Philadelphia (No. 24/26): The Sixers could use a stash player, but they also could really use an athletic wing who can shoot and defend. Zipser is terrific at both.

Los Angeles Clippers (No. 25/No. 33), Toronto (No. 27), Phoenix (No. 28/34), Houston (No. 37), Milwaukee (No. 36/38), New Orleans (No. 39/40): A bunch of teams, most of whom have multiple picks in this area, that could really use a combo forward who can defend and shoot.

San Antonio (No. 29), Golden State (No. 30): Two teams that could use some roster flexibility and scout overseas well.

5. Taurean Prince | Baylor | Draft Range: No. 15 to No. 34

I don't know that it's a lock Prince goes in the first round, but he likely will. If he falls to the second round, it's tough to see him getting past the Suns second pick. You can add all of the teams mentioned above for Zipser, as well as these teams below.

Denver (No. 15/19): The top end of his spectrum. The Nuggets could look to add some shooting in the frontcourt, especially if Danilo Gallinari is moved.

Memphis (No. 17): New coach David Fizdale is an Erik Spoelstra disciple, so it's possible he'll want to add some floor spacing to this roster from the forward positions.

Detroit (No. 18): The Pistons always love guys who can space the floor at the 3/4 positions. Prince can do that well.

Indiana (No. 20): Definite need in the frontcourt, could provide a ton of versatility next to guys like Paul George and Myles Turner.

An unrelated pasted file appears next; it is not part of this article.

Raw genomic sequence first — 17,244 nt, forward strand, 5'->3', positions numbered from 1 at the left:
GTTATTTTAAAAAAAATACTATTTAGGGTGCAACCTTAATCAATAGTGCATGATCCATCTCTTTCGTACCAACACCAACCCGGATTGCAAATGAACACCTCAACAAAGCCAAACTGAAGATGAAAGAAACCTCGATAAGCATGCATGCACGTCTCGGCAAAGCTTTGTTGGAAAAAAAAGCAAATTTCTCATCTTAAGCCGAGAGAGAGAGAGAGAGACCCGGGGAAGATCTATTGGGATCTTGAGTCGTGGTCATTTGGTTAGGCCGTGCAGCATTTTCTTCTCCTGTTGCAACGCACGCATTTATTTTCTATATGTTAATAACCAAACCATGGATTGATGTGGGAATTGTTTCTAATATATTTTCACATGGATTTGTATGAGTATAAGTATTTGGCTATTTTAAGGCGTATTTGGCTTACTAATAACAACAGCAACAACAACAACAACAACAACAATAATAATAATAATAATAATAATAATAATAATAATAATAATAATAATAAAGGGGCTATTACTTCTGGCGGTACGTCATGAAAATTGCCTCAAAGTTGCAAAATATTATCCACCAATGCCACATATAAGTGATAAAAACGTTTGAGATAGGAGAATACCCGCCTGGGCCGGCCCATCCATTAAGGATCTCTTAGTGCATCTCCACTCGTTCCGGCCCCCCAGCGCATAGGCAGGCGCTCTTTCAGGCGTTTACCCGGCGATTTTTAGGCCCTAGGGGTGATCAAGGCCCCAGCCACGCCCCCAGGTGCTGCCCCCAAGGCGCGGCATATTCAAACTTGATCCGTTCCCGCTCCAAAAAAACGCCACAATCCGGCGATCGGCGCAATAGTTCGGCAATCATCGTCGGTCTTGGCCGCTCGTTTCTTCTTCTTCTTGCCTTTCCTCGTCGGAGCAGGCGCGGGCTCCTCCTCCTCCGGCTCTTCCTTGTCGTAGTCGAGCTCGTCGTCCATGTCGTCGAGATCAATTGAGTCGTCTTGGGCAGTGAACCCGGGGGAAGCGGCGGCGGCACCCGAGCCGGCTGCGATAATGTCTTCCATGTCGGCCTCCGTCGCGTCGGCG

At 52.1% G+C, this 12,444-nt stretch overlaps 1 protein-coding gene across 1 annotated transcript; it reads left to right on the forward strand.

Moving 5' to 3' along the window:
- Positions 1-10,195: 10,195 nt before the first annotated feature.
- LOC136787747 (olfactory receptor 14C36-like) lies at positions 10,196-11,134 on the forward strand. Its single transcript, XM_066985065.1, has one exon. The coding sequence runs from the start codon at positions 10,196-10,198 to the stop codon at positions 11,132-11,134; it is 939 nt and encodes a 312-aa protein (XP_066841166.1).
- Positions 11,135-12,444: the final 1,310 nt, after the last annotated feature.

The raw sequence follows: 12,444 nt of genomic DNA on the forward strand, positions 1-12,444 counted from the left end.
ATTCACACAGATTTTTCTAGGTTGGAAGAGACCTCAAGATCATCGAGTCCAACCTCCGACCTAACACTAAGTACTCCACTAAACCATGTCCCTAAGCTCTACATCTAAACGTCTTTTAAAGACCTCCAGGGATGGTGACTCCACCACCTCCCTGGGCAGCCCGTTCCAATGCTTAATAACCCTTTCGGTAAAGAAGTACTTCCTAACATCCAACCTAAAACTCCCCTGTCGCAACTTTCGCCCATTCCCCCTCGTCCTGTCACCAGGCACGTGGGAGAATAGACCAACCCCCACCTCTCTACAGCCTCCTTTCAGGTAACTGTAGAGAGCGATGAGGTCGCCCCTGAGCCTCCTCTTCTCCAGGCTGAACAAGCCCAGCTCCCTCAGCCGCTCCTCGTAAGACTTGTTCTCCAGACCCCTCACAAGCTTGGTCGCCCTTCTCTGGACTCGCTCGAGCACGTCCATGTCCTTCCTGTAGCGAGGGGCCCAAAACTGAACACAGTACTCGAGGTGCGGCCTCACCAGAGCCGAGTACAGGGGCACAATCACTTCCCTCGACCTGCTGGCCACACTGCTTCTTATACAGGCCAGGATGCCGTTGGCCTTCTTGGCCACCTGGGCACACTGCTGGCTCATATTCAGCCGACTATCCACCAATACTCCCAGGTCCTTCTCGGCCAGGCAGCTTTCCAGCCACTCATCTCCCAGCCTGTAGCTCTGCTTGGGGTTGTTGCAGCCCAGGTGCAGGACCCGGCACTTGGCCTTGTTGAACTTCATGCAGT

Taurean Prince should be a first round pick in the NBA Draft. USATSI

6. Rade Zagorac | Mega Leks (Serbia) | Draft Range: No. 23 to No. 45

Many of the same teams fit him as above with Zipser and Prince, his range is just a bit wider than theirs due to questions about his athleticism and defense. But with a lot of teams in that range -- as noted above -- looking for an offensive-minded 3 man who can shoot it and create, Zagorac fits well in most of those spots. Also, I'd point out that his flexibility in terms of whether or not he'll come over could be a bit of a help for teams looking to keep their roster sheet open heading into a wild summer.

Other small forwards worth noting:

It would be a surprise to see any other small forward than these six drafted in the first round. This position, along with point guard, is the weakest in the draft. Here is a quick rundown on the rest of the players in my top 125.

7. Jake Layman | Maryland | Draft Range: No. 35 to undrafted

8. Georges Niang | Chicago | Draft Range: Mid-second round to undrafted

9. James Webb III | Boise State | Draft Range: Mid-second round to undrafted

10. Elgin Cook | Oregon | Draft Range: Early second round to undrafted

11. Troy Williams | Indiana | Mid-second round to undrafted

12. Derrick Jones Jr. | UNLV | Draft Range: Second round to undrafted

13. Dorian Finney-Smith | Florida | Draft Range: Second round to undrafted

14. Isaiah Miles | St. Joseph's | Second round to undrafted

15. Rosco Allen | Stanford | Draft Range: Second round to undrafted

16. Brannen Greene | Kansas | Draft Range: Second round to undrafted

17. Marius Grigonis | Manresa (Spain) | Draft Range: Second round to undrafted